The plaintiff in the ACLU case was convicted in 2001 for child exploitation and possession of child pornography. He was released from probation in August 2004. He was visiting the Splash Island water park with his young son in June 2005, when police warned him not to return because he was listed on the sex offender registry.

“Our view is you can go anywhere you want to go, just not the park,” [attorney Mel Daniel, who handled the appeal for Plainfield] said.

Falk countered: “There are lots of public places. Do we ban people from sidewalks? Do we ban people from public buildings?”

The Supreme Court's decision in the case could affect other Indiana communities. Officials in Lebanon, about 25 miles northwest of Indianapolis, are contemplating a park ban [ILB -see this entry from July 16th], and the ACLU has put its lawsuit on hold against the Indianapolis suburb of Greenwood, which bans people convicted of certain sex-related and drug-related offenses from its parks.

More litigation will likely ensue until the high court clarifies the law, and it should “settle the law so that every community in Indiana will understand that the law is settled,” the ACLU said in court documents.

The Plainfield case has been awaiting transfer to the high court for nine months, which is unusually long, said Schumm, the university professor. That might indicate the court is preparing an opinion or having trouble agreeing on what to do, he said.

If the Supreme Court doesn't hear the case, the Court of Appeals ruling upholding Plainfield's ordinance stands. If it does hear the case, the Supreme Court could reverse, uphold or modify the decision.

For more, see this Oct. 31, 2008 ILB entry and this one from Sept. 25, 2008, both headed "Ruling in Plainfield's case considered key for Indiana communities with similar rules", quoting an Indy Star story.

Today Sophia Voravong of the Lafayette Journal Courier has this story, headed "Plainfield case may clarify rules for Ind. sex offenders." Some quotes:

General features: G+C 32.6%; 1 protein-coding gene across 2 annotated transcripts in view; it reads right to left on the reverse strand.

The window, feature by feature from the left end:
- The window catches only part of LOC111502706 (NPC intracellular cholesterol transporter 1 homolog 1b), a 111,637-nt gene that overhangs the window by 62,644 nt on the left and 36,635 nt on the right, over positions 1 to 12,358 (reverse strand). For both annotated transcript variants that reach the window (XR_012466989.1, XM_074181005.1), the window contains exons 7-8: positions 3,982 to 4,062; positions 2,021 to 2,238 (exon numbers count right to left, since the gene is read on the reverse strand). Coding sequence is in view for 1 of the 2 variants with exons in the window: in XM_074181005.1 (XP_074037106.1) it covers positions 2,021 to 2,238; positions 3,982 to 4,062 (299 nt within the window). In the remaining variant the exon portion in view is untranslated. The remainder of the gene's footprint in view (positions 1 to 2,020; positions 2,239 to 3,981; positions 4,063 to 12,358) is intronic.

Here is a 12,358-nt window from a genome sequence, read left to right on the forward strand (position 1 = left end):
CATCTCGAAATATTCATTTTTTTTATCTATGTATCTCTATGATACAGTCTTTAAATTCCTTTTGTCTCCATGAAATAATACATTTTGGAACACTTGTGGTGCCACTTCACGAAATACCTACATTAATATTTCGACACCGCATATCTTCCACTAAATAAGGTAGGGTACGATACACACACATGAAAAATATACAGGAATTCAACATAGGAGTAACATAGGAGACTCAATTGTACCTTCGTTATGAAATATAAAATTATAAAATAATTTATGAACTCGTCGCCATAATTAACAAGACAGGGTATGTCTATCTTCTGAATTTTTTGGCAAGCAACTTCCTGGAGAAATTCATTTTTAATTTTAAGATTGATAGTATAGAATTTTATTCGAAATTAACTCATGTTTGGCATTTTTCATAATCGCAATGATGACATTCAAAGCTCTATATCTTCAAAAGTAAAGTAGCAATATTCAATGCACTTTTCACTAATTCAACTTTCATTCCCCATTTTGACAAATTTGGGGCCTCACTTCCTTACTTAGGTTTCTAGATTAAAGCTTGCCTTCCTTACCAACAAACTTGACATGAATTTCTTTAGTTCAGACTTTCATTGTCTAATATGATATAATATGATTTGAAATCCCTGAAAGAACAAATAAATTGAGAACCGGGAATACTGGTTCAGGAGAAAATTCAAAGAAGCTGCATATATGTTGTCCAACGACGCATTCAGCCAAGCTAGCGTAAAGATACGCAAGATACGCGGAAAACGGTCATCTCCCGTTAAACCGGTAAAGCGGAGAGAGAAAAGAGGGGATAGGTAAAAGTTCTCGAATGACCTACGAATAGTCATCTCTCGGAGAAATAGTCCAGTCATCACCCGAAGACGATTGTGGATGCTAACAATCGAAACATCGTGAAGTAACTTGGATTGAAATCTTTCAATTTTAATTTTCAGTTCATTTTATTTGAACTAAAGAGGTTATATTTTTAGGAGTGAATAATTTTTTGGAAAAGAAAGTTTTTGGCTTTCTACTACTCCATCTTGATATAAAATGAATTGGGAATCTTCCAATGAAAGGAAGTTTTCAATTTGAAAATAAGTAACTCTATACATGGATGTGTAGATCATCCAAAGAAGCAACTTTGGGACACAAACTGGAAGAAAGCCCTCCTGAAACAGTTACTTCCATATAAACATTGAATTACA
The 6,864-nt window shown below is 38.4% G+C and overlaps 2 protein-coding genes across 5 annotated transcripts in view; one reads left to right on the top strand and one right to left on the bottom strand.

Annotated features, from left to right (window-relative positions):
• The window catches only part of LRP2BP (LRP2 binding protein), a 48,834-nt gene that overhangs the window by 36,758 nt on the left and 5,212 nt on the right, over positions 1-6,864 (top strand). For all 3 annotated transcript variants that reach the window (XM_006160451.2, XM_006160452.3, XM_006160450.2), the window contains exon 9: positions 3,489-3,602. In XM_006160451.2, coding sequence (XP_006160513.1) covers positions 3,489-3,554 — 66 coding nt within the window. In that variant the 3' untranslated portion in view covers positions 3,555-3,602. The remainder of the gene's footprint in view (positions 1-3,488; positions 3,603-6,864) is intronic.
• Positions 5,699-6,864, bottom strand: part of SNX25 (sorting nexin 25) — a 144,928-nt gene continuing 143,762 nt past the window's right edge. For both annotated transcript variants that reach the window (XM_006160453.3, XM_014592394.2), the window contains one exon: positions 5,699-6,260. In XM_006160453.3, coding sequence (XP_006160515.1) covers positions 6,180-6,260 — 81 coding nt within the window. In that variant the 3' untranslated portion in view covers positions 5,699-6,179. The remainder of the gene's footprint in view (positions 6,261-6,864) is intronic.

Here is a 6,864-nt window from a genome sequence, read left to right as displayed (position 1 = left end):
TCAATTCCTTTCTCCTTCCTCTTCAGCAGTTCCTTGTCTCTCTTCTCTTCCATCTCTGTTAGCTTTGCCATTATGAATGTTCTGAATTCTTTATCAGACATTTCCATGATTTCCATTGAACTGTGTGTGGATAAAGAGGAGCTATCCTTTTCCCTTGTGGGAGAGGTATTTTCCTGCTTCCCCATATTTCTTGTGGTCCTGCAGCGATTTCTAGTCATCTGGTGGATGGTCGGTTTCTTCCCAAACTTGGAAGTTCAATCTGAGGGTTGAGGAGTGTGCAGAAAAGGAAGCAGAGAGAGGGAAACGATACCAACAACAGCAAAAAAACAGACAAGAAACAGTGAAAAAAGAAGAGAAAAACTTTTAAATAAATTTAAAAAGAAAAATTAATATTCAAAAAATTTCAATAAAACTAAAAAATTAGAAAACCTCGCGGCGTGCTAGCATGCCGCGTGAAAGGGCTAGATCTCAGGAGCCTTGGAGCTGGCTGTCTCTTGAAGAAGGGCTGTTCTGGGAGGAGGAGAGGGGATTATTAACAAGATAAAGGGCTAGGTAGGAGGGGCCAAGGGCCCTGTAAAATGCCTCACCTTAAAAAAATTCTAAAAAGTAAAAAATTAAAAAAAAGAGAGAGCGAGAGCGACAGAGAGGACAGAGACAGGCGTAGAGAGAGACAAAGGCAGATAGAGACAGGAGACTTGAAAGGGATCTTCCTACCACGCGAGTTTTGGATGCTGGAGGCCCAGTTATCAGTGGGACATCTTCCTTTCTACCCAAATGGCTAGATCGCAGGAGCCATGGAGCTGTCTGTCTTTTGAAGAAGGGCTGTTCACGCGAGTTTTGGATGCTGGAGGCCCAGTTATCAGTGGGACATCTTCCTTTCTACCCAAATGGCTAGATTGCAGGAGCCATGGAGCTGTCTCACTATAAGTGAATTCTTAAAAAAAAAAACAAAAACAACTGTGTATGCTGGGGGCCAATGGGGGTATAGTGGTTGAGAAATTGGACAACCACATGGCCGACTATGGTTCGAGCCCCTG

A Supreme Court decision could expand on a series of recent rulings that found constitutional problems with various restrictions on convicted sex offenders.

Several rulings dealt with legislation, passed in 2006, that prohibits offenders against children from living within 1,000 feet of a school, public park or youth program center.

The Supreme Court last month found that the residency restriction violated the Indiana Constitution by retroactively punishing a Blackford County sex offender.

In February 2000, Lafayette banned a three-time convicted child molester from all city public school and park properties.

This came after the man, identified only as John Doe in court documents, admitted during a group therapy session that he had visited Murdock Park, watched children and had sexual fantasies.

Doe filed a lawsuit on grounds that the ban violated his First Amendment rights. The 7th Circuit Court of Appeals later ruled in Lafayette's favor.

It's unclear whether a Supreme Court decision in the Plainfield case would have any impact on Lafayette's John Doe. The ban was related only to Doe as an individual, Mayor Tony Roswarski said Tuesday.

City attorney Ed Chosnek said Lafayette has a trespassing ordinance that serves as a guideline when deciding if someone will be banned from public parks.

The ILB last wrote about the 7th Circuit's City of Lafayette decision on May 5th, in an entry headed "The tricky sex offender case that could trip up one of the judges on the short list to replace Souter."

Posted by Marcia Oddi on August 19, 2009 08:21 AM
Posted to Ind. App.Ct. Decisions